1 hour ago, Flying_Eagle said:

About Al-Nawwi, he answers a religious query and it relates to ethics about a certain kind of a person who might have been previously from another religion or from no religion where such thing was not considered crime. So, he may be is answering such question for him who was moved by it and want to prevent himself so he answers.

The quote from Al-Nawawi is one among many. In the book by Khaled El-Rouayheb, several other fuqaha have been quoted. They all say the same thing: one shouldn't look at beardless boys with lust. One should not be alone with them. One should be careful when associating with them. The problem is: they put boys in almost the same category as women. They take it for granted that an average adult male is attracted to both women and boys. They see this attraction/inclination as normal sexuality (which is forbidden, like fornication), not as something that only a pervert might feel. They just add that men should control their desires and not act on them. 

Edited by thegreenleaf

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7 hours ago, thegreenleaf said:

these things happen (and happened) in both Sunni and Shia societies.

No, that is ignorant and unfair. The truth is that in Shia doctrine anyone who practices homosexuality becomes kafir. In Sunni its okay to cut heads off the biggest saints.

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10 hours ago, thegreenleaf said:

We can't be sure. Maybe, in some cases, the "boy" didn't exist in reality and was just a product of their imagination. What we know, however, is that they openly talked about the physical features of these boys, and their romantic/erotic feelings for them.

As mentioned earlier, if a modern-day male singer sings about his love for a teenage boy, begging for a rendezvous or a kiss, most listeners would be disgusted; whereas, in those days, this wasn't seen as an usual or unnatural thing. 

Are you speaking about saints ? There is no such thing in their poetry and it's a lie. And if you are speaking about wandering kafirs then I dont speak on their behalf. However, I tell you that Imam Ali (عليه السلام) said:"Two things cannot remain together that is faith and kufr". When there is explicit verses in Quran which curses nation of prophet Lut ((عليه السلام)) and you think there can be scholars who be like that ? I will just point to two things which you should consider:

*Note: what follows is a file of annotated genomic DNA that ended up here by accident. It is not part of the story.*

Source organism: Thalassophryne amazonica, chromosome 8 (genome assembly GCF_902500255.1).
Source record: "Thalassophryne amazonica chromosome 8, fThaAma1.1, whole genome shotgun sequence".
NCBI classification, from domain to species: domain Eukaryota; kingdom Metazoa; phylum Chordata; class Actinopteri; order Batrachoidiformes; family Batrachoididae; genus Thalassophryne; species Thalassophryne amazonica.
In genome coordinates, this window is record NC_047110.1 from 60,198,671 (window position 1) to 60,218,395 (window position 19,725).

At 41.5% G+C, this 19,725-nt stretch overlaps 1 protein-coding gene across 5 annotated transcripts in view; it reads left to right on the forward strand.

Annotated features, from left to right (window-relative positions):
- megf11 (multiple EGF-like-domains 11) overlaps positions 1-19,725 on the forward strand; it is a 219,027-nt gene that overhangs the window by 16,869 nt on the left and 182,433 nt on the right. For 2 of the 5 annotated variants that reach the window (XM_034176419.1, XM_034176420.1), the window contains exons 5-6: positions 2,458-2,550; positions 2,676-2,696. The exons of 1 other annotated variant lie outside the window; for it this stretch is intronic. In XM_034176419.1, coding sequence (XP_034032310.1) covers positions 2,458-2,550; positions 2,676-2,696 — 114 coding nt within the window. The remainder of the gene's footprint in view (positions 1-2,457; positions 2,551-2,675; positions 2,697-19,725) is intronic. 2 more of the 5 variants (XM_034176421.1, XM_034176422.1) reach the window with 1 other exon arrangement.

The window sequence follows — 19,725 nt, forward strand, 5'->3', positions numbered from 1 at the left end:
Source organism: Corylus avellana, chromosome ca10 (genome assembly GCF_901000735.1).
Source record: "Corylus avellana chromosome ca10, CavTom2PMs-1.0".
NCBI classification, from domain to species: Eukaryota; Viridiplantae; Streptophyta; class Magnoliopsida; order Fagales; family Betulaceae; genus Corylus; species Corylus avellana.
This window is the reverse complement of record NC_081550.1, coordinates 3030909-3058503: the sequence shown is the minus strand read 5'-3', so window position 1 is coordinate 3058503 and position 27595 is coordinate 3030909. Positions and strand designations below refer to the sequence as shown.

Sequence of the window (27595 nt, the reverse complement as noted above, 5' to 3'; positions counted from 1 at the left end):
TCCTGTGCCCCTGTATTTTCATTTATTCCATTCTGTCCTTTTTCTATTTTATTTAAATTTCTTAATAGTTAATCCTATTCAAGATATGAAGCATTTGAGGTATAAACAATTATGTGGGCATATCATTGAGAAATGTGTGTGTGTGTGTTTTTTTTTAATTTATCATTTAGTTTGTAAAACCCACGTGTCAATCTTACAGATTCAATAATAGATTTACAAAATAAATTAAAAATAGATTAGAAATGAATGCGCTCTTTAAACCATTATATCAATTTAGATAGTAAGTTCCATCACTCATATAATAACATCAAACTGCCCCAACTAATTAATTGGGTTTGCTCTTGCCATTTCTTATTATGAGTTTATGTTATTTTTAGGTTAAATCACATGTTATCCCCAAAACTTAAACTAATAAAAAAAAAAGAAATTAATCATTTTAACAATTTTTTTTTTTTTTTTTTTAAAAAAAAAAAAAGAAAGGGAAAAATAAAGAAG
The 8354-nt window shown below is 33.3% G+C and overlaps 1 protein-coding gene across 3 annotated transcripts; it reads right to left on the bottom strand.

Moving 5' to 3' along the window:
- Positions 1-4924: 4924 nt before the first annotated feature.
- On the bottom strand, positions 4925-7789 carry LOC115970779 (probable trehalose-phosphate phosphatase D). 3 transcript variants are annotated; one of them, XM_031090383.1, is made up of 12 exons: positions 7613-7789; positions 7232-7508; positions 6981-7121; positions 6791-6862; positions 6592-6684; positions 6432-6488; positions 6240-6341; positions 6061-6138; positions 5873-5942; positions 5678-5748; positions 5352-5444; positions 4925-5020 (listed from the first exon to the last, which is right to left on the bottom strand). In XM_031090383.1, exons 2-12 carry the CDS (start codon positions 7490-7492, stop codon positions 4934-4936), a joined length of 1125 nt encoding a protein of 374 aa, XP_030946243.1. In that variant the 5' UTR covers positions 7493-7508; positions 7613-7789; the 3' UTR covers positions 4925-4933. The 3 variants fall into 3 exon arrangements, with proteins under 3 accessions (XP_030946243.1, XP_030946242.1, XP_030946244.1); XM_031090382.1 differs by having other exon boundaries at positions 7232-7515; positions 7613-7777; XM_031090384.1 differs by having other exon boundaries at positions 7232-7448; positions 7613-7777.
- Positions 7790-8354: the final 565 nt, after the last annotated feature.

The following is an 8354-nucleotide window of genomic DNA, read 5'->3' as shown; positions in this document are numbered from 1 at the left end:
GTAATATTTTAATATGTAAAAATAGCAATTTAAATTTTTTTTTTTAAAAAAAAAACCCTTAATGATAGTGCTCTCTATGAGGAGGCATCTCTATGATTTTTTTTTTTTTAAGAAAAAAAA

1. Either you misinterpret the poetry of saints;

2. Or you take fabrications to be their poetry since there is no ilm-e-rijal for telling who communicated this poetical verse to writer of the book. That's why you will find some bad sufi stuff in poetry of saints while they read Quran and bowed in prayers while such verses say the contrary. 

10 hours ago, thegreenleaf said:

This is precisely why I find this stuff quite distressing and wish to solve this mystery. I wouldn't care if this was about some tyrant ruler in the past. But why would such deep thinkers, familiar with the Quran and hadith, fall into this trap? He didn't know there can't be two Gods that's why two men can't be together ; I didn't understand this part of your comment. 

Lolz. Why didnt you think over gift of his deep thinking. If he were to show back to religion by having interest in boys, would he care to solve religious question? If someone says to you a kafir helps muslim by solving their questions. You will say either the person telling such thing is a liar or that kafir is not a kafir but a Muslim.

About two Gods and two men. Allah (عزّ وجلّ) created creation for His worship and remembrance so He (عزّ وجلّ) gave them such attributes to remind them about Him.

Before creating He (عزّ وجلّ) was alone. When He (عزّ وجلّ) created creation. The creation become its opposite. So, He (عزّ وجلّ) made pairs of opposite with two qualities that:

1. To remind there is one God, a man should not mate with his like and similarly for women;

2. To make men dependent on women and women on men so that they both know they are on need of each other and they are not gods.

11 hours ago, thegreenleaf said:

Well, this wasn't the case in his days. Apparently, in his days, homosexuality was more common in the Middle East than in Europe. He is writing in 1845. In the UK, let's say, homosexuality was punishable by death up until 1847 (when the punishment was reduced to 10 years imprisonment). 

Another example mentioned in Khaled's book:

The Egyptian scholar Rifāʿah al-Ṭahṭāwī, who was in Paris between 1826 and 1831, noted:  Amongst the laudable traits of their character...is their not being inclined toward loving male youths. This is something unmentionable for them and contrary to their nature and morals.(Takhlīs al-ibrīz, 78)

Ok. How are you so sure that they say the truth? Or not patronized by royals of Europe to praise them and show the Middle East dirty ? 

If you read the history people say Mountbatten had homosexual tendency, he was a royal britisher and there are accounts of Royal princes of being homosexual read biography of Mary queen of Scotts her husband being a homosexual too. 

11 hours ago, thegreenleaf said: